Oaxaca, Mexico - Environmental prosecutors say three suspects have been detained in the southern Pacific coast state of Oaxaca with more than 10,000 illegally harvested eggs from protected sea turtles.
Sea turtles are a protected species in Mexico, but their eggs have long been considered a delicacy and an aphrodisiac by some consumers. An egg sells for as much as $60 pesos on the black market, meaning a single nest can yield $6,000 pesos.
Over the past fifteen years, Mexico has more than doubled the number of police and troops working to save turtles in an effort to better protect the species and their eggs on the nation's beaches. This month, as the egg laying season reaches its height, conservation groups are intensifying efforts to save the turtles.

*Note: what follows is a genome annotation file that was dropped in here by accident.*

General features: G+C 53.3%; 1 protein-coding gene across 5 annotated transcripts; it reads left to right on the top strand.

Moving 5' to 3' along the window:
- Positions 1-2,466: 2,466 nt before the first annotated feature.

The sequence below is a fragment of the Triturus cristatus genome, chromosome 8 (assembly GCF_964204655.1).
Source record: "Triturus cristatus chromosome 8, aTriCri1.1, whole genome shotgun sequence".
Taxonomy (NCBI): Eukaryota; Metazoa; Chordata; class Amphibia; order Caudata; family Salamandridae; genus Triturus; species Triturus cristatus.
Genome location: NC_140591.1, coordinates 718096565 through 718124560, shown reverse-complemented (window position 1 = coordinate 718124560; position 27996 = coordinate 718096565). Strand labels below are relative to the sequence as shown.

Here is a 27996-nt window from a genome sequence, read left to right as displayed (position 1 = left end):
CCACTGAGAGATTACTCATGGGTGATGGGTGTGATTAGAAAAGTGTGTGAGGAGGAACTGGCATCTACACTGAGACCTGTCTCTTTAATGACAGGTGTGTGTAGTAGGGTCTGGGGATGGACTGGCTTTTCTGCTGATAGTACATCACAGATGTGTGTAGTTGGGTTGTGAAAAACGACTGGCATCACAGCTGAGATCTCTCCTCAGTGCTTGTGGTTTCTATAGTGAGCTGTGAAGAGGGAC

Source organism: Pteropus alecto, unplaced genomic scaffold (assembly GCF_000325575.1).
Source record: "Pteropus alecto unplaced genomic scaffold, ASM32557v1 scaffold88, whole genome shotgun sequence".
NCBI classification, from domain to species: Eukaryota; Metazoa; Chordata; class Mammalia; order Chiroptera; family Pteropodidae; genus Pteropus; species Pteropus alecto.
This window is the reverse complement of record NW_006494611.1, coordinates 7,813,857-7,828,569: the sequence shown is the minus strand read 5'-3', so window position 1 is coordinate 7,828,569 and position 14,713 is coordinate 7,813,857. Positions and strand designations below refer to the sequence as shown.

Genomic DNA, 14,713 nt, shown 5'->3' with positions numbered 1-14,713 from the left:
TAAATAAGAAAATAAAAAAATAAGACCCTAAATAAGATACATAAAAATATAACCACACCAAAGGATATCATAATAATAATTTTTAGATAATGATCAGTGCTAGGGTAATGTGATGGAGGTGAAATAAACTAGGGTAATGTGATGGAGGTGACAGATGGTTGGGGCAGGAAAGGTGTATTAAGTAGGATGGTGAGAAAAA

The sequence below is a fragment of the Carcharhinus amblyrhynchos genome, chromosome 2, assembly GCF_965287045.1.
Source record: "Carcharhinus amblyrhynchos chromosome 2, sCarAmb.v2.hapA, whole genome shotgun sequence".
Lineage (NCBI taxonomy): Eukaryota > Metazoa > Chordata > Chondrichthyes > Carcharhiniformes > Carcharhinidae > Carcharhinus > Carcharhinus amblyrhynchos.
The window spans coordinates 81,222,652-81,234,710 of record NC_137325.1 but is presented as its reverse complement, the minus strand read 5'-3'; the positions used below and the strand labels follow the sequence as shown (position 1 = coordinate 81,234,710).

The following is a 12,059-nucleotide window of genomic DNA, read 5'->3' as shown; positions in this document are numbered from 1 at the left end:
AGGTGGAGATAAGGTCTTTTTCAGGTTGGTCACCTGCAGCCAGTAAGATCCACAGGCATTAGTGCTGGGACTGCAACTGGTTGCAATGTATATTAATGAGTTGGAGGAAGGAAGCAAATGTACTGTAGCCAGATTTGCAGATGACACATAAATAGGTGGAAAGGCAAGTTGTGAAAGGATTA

Last Thursday, the Attorney General for Environmental Protection said that police found two women and a man with 10,375 olive ridley turtle eggs during a passenger bus inspection in the town of Santo Domingo Tehuantepec. The suspects said they were traveling to the coastal city of Salina Cruz.Sea turtles were declared a protected species in 1990 and are protected under the country's law. The suspects face prison terms of up to nine years if convicted of possessing the eggs.